Selling The Gentlemen

My latest marketing recap column for The Hollywood Reporter covers the campaign for STX’s The Gentlemen from director Guy Ritchie.

STX has been selling the film as a violence-filled comedy that’s very on-brand for Ritchie, one where the veneer of polite society masks the seedy underbelly of the drug-selling underworld. The pic clocks in at a 76 percent “fresh” rating on Rotten Tomatoes so far. The following is a look at the marketing campaign.

You can read the whole thing here.

Movie Marketing Madness: King Arthur: Legend of the Sword

I think we can all agree that, to date, the definitive cinematic version of the King Arthur story was the one told in Monty Python and the Holy Grail. That’s just science. But this week director Guy Ritchie is going to throw another contender in the ring with King Arthur: Legend of the Sword. Despite having a title like the third entry in a video game franchise, the movie is not a sequel but instead offers Charlie Hunnam in the title role as Arthur, the man who would be king.

“Would be” is key here as in the story Arthur has had the kingdom that is his birthright stolen and kept a secret from him, growing up a hardscrabble rapscallion. When he, through some means or another, pulls the magic sword Excalibur from a stone he gains an insight into his destiny and joins the forces taking up arms against Vortigern (Jude Law), the less-than-benevolent current ruler of the land. He will do whatever it takes to not only quash the rebellion but also take out Arthur and stop the one man who could actually oust him from his comfortable position.

The Posters

The first poster looks like an outtake from an Anton Corbin photoshoot for the pictures for a mid-90s U2 album. It’s a black-and-white shot of Hunman, standing stoically and looking out into the distance while clutching and leaning on the sword we all know symbolizes his right to rule. The title treatment is in purple to stand out from how it’s overlaid on the photo. I get that it’s meant to show this is a gritty movie but it just comes off a bit pretentious, as if they literally couldn’t figure out any other way to introduce the character other than through someone’s junior-year photography class final project. Plus, is Hunman that big a star that he can just be there with little supporting material or information and still be expected to sell the movie?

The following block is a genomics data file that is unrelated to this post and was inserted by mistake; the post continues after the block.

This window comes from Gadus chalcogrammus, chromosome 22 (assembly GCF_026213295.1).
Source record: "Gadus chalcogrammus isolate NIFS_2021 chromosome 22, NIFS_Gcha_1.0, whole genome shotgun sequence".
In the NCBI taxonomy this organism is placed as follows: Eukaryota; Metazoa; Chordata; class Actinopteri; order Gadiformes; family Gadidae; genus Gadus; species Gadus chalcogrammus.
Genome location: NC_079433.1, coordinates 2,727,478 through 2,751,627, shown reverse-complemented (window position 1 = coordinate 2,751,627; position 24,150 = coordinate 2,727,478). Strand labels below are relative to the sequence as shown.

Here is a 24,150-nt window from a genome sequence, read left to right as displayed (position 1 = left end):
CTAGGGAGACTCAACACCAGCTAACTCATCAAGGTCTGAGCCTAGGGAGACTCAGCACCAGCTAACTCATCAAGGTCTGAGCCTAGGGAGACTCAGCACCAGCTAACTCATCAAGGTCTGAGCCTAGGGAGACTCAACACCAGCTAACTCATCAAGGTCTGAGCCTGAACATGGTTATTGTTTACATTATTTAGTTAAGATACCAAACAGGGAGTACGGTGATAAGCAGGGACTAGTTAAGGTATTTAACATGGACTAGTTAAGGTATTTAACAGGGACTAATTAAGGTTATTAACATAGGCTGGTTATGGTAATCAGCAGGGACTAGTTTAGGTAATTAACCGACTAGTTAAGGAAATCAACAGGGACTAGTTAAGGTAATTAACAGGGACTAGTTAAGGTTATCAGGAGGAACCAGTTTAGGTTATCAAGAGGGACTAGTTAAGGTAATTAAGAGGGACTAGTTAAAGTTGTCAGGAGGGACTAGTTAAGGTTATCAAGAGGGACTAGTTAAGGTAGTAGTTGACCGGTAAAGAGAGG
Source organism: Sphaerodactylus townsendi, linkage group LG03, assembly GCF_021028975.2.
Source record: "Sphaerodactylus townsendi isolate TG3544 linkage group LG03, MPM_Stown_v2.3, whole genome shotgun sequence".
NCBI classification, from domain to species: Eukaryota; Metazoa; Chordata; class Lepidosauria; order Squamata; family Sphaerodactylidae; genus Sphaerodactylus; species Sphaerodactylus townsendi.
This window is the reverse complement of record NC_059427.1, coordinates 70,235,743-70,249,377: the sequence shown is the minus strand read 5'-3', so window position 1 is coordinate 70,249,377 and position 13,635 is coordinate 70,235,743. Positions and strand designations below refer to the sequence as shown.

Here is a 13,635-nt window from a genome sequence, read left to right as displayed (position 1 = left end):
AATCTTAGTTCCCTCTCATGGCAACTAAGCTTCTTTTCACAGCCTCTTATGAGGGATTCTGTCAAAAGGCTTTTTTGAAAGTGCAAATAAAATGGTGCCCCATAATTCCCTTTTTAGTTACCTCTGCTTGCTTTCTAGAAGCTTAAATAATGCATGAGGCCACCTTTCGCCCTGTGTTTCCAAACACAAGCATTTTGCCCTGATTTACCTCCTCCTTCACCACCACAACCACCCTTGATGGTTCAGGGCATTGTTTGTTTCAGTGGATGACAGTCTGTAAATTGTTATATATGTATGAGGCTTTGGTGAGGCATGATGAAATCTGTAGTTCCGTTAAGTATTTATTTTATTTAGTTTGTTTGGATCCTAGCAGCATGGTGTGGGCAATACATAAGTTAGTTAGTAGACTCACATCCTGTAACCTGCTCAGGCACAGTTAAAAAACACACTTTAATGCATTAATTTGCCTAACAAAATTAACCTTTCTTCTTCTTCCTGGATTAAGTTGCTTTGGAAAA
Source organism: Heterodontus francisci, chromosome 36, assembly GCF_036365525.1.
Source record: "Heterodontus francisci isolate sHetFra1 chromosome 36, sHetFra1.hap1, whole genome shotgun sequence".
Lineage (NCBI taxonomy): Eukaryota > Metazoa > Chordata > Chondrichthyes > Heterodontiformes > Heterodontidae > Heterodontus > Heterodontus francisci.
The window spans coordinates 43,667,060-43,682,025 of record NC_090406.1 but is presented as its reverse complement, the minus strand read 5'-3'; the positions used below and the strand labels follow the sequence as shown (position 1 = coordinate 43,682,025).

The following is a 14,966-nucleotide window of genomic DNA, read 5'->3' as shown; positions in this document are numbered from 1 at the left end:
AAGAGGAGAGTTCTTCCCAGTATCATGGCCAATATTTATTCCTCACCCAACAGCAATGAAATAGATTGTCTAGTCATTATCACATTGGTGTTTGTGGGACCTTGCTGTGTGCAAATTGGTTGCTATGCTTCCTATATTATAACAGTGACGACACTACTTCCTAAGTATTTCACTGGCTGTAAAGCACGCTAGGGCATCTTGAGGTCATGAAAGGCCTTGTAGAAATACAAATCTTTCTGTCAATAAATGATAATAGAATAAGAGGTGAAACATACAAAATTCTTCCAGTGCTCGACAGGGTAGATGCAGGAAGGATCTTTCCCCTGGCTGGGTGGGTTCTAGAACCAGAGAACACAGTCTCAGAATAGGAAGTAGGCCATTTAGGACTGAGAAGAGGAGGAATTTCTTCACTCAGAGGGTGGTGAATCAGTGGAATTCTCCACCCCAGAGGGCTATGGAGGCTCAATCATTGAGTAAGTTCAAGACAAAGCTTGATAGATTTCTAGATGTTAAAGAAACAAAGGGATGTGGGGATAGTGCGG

“From nothing comes a king” we’re told in the latest example of a poster that aims to make an impact by putting bold copy over a stark closeup of the lead actor’s face. Hunman looks grizzled and worn here in a shot that’s designed to appear as bleak as possible. A similar poster featuring the face of Law used the copy “Temptation blackens the heart,” which sounds like a lyric from a Christian speed metal band and other characters got similar treatments.

Another poster, maybe the theatrical version, just shows a full-body shot of Hunnam standing there with sword in hand. “From nothing comes a king” we’re again told on the one-sheet, which also again touts this as coming from the director of Sherlock Holmes. It’s not that interesting, just a publicity shot with the title treatment and some other elements laid over it.

The Trailers

The first trailer is so very Ritchie. It starts out with Arthur and others on the run through a city, footage that’s intercut with someone asking him to tell the story of what happened. Arthur is presented as kind of a cad and a scoundrel right up to the moment he attempts, successfully, to pull the iconic sword from the stone. That sets into motion a series of events that appears to lead to war with…someone, presumably a neighboring kingdom that wants what Arthur’s land has.

Hunman looks completely bland in the role. It’s possible this isn’t actually an actor we’re watching, just a bag of straw that’s being controlled like a marionette. Law chews the scenery around him as the bad guy, but it just reminds the audience that he’s never given a leading role of his own in Ritchie’s movies. Overall this looks like it turns King Arthur, like other characters such as Sherlock Holmes, Tarzan and others, into a super hero in need of an epic origin story where he rises to the potential he didn’t know he had.